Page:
The interim Financial Statements of the Government of New Zealand for the six months ended 31 December 2022 were released by the Treasury today.
The December results are reported against forecasts based on the Half Year Economic and Fiscal Update 2022 (HYEFU 2022), published on 14 December 2022 and the results for the same period for the previous year.
|Year to date||Full Year|
|Core Crown tax revenue||54,510||54,885||(375)||(0.7)||118,061|
|Core Crown revenue||60,459||60,870||(411)||(0.7)||130,193|
|Core Crown expenses||62,014||61,727||(287)||(0.5)||129,331|
|Core Crown residual cash||(26,959)||(22,933)||(4,026)||(17.6)||(25,364)|
|as a percentage of GDP||21.6%||21.3%||19.9%|
|as a percentage of GDP||35.7%||35.6%||35.2%|
|Operating balance before gains and losses||(2,847)||(2,808)||(39)||(1.4)||(3,631)|
|Operating balance (excluding minority interests)||(1,316)||(2,599)||1,283||49.4||(725)|
|Net worth attributable to the Crown||166,108||164,696||1,412||0.9||166,246|
|as a percentage of GDP||44.5%||44.1%||42.1%|
- Using the most recently published GDP (for the year ended 30 September 2022) of $373,329 million (Source: Stats NZ).
- Favourable variances against forecast have a positive sign and unfavourable variances against forecast have a negative sign.
- Using HYEFU 2022 forecast GDP for the year ending 30 June 2023 of $394,778 million (Source: The Treasury).
- The net debt indicator includes core Crown advances, Crown entity borrowings (excluding Kiwi Group) and the financial assets and borrowings of the New Zealand Super Fund (NZS Fund).
Core Crown tax revenue for the six months ended 31 December 2022 was $0.4 billion below forecast at $54.5 billion, with this variance spread across a number of tax types.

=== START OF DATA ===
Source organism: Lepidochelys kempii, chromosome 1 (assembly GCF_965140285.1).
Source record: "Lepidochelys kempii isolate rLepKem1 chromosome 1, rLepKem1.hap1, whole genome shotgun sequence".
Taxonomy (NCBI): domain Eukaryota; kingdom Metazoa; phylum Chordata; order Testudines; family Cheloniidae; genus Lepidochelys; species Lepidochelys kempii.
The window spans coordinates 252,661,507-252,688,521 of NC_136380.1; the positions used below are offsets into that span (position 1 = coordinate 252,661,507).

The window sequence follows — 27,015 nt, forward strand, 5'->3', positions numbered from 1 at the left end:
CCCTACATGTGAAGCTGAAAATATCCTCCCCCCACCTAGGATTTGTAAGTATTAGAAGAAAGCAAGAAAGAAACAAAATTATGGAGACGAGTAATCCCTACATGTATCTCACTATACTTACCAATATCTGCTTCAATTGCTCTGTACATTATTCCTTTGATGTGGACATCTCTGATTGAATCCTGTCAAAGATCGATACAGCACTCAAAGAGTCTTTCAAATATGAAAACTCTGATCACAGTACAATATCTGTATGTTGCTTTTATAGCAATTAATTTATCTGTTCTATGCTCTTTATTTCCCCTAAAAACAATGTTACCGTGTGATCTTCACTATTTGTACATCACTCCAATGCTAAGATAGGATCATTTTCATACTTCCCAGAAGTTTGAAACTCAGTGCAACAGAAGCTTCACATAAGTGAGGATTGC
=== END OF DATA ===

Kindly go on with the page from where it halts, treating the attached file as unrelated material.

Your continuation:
Core Crown expenses at $62.0 billion were $0.3 billion (0.5%) higher than forecast, with a number of offsetting variances across spending areas. The most notable variance related to finance costs being higher than forecast by $0.4 billion, with the key driver being interest costs on settlement deposits (which are a floating rate debt), reflecting a higher-than-forecast interest rate track.
The operating balance before gains and losses (OBEGAL) deficit of $2.8 billion was close to the forecast deficit. The core Crown tax revenue and expenses (discussed above), which overall were unfavourable to the OBEGAL result were offset by stronger than expected SOE and CE results. When total gains and losses are added to the OBEGAL result, the operating balance deficit was $1.3 billion, which was $1.3 billion lower than expected, largely reflecting valuation changes in assets and liabilities driven by market conditions.
The core Crown residual cash deficit of $27.0 billion was $4.0 billion more than the deficit forecast. This was predominantly due to net operating cash outflows which were $3.7 billion higher than forecast, as payments were made earlier than anticipated due to the holiday period. This variance is largely expected to unwind in January. In addition, interest payments were $0.3 billion higher than forecast which is largely in line with the core Crown finance costs variance.
Net debt was $80.5 billion (21.6% of GDP), higher than forecast by $1.1 billion. The higher net operating cash outflows of $3.7 billion (mentioned above), was partially offset by stronger results by the NZS Fund of around $2.3 billion and the higher issuances of circulating currency of $0.4 billion.
Gross debt at $133.2 billion (35.7% of GDP), was close to forecast.
Total borrowings at $230.0 billion were higher than forecast by $3.4 billion (1.5%). This variance comprises of higher settlement deposits held with the Reserve Bank ($4.0 billion), greater than expected issuances of Reserve Bank bills ($3.2 billion) offset by lower-than-forecast derivative liabilities (reflecting market conditions).
Net worth attributable to the Crown at $166.1 billion was $1.4 billion higher than forecast largely reflecting the operating balance variance mentioned above.
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